In Black Voice News, writer and comedian Richard O. Jones (left) lays out his concerns about what he sees as racial stereotyping in video games. Says Jones:
Negative video games reinforce poor self-images in Black youth… In the popular video game Grand Theft Auto: San Andreas, players assume the lead character of Carl Johnson, a down-on-his-luck Black criminal who roams city streets stealing cars and helping gang members knock off rivals in drive-by shootings…
Jones includes comments from John Murray, a psychologist at Kansas State University:
If Blacks and Latinos are always portrayed as the villains, or as the victims who get killed often and easily, that is code for powerlessness. These image persist because too few minorities are in the industry. Roughly 80% of video game programmers are white, about four percent of designers are Latino, and less than three percent are Black…
Despite his misgivings about possible bias, Jones hopes to see African-Americans achieve greater representation on the business side of games:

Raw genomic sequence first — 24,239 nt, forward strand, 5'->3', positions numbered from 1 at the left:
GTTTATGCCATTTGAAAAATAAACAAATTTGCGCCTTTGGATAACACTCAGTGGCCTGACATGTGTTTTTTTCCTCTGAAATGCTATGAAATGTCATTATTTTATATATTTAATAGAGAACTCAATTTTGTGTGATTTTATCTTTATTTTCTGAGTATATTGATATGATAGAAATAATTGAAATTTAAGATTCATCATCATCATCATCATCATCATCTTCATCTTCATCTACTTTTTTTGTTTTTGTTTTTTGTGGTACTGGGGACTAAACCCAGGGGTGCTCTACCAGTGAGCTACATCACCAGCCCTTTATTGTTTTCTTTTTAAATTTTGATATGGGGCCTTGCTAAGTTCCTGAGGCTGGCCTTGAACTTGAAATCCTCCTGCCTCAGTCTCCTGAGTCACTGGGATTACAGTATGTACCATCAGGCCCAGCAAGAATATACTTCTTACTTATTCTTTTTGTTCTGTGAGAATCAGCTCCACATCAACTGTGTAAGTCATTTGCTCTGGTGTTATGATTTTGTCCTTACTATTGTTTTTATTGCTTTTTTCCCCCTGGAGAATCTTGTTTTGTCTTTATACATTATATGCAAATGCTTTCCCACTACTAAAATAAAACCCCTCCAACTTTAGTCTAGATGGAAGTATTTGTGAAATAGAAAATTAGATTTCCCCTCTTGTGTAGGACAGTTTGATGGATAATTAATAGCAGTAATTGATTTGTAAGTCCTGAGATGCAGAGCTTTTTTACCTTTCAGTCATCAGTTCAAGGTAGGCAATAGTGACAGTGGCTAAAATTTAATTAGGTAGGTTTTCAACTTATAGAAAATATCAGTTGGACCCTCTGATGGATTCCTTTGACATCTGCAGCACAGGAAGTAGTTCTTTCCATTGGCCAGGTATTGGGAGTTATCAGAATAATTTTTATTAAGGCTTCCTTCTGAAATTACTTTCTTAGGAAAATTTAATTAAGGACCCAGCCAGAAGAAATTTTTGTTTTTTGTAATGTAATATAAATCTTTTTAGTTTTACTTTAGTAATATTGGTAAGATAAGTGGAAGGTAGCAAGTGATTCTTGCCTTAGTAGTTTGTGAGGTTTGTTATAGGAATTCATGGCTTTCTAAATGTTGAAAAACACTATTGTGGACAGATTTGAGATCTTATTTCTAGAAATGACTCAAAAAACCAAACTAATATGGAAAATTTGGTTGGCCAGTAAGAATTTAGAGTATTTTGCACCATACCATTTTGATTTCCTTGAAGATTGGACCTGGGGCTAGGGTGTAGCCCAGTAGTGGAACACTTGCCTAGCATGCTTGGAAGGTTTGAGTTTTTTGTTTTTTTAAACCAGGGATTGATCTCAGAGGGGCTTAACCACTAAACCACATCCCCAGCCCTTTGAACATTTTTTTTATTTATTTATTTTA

The video game industry is all about money. No one really cares about your skin color or gender if you are a well-trained video game designer… The problem is that our youth and adult players see themselves as players and not designers… unless they’re motivated to get on the business end… they will continue to be portrayed in a negative light and also miss out on a ten billion dollar a year industry
African American females were far more likely to be victims of violence. And African American characters in general were least likely to respond to pain. It’s not representative of the world we live in. We know that children need to see people like themselves in the media. It makes them feel that people of their race are important, it gives them role models, and it tells kids that people of different backgrounds are … valuable.